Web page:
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Tropical Storm Barry is moving toward western Mexico after making landfall Thursday in the Gulf state of Veracruz, but no injuries have been reported, the national emergency management office said.

Strong winds and heavy rains from the storm are being felt across Veracruz.

No serious damage has been reported, Veracruz emergency management chief Noemi Guzman said.

Classes were cancelled in all 212 of the municipalities in the state, which had been suffering from a drought for several months.

The rains are expected to continue for the next 24 hours, but officials said they expected the ground would absorb the precipitation.

The low level of rivers and streams in Veracruz is expected to reduce the risk of flooding and muslides.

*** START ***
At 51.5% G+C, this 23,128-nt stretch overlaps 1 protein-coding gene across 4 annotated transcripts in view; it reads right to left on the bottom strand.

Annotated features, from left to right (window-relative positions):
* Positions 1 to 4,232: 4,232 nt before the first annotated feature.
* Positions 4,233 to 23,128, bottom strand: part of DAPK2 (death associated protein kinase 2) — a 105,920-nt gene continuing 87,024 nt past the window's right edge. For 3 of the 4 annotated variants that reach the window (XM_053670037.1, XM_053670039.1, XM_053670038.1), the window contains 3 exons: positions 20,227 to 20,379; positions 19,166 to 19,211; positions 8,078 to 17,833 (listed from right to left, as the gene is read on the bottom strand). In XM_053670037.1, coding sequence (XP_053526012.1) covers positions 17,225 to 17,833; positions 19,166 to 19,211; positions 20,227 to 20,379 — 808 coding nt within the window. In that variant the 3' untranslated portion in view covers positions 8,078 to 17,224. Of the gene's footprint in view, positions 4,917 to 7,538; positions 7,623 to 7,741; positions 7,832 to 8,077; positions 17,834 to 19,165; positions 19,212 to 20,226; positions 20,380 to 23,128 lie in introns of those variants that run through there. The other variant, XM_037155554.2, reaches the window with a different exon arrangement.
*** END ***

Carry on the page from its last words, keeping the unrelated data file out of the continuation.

Barry was packing maximum sustained winds of 65 kph (40 mph) when it made landfall in Veracruz, the U.S. National Hurricane Center, or NHC, said.

The storm, which formed in the Bay of Campeche, is moving west at 7 kph (about 4 mph) and a tropical storm warning remains in effect from Punta El Lagarto to Tuxpan, the NHC said.

"Tropical storm conditions are still occurring along the coast within the warning area. These winds are likely to continue for the next several hours and begin to subside later today," the NHC said.

Barry is the second named storm of the 2013 Atlantic hurricane season, which began on June 1 and ends on Nov. 30. EFE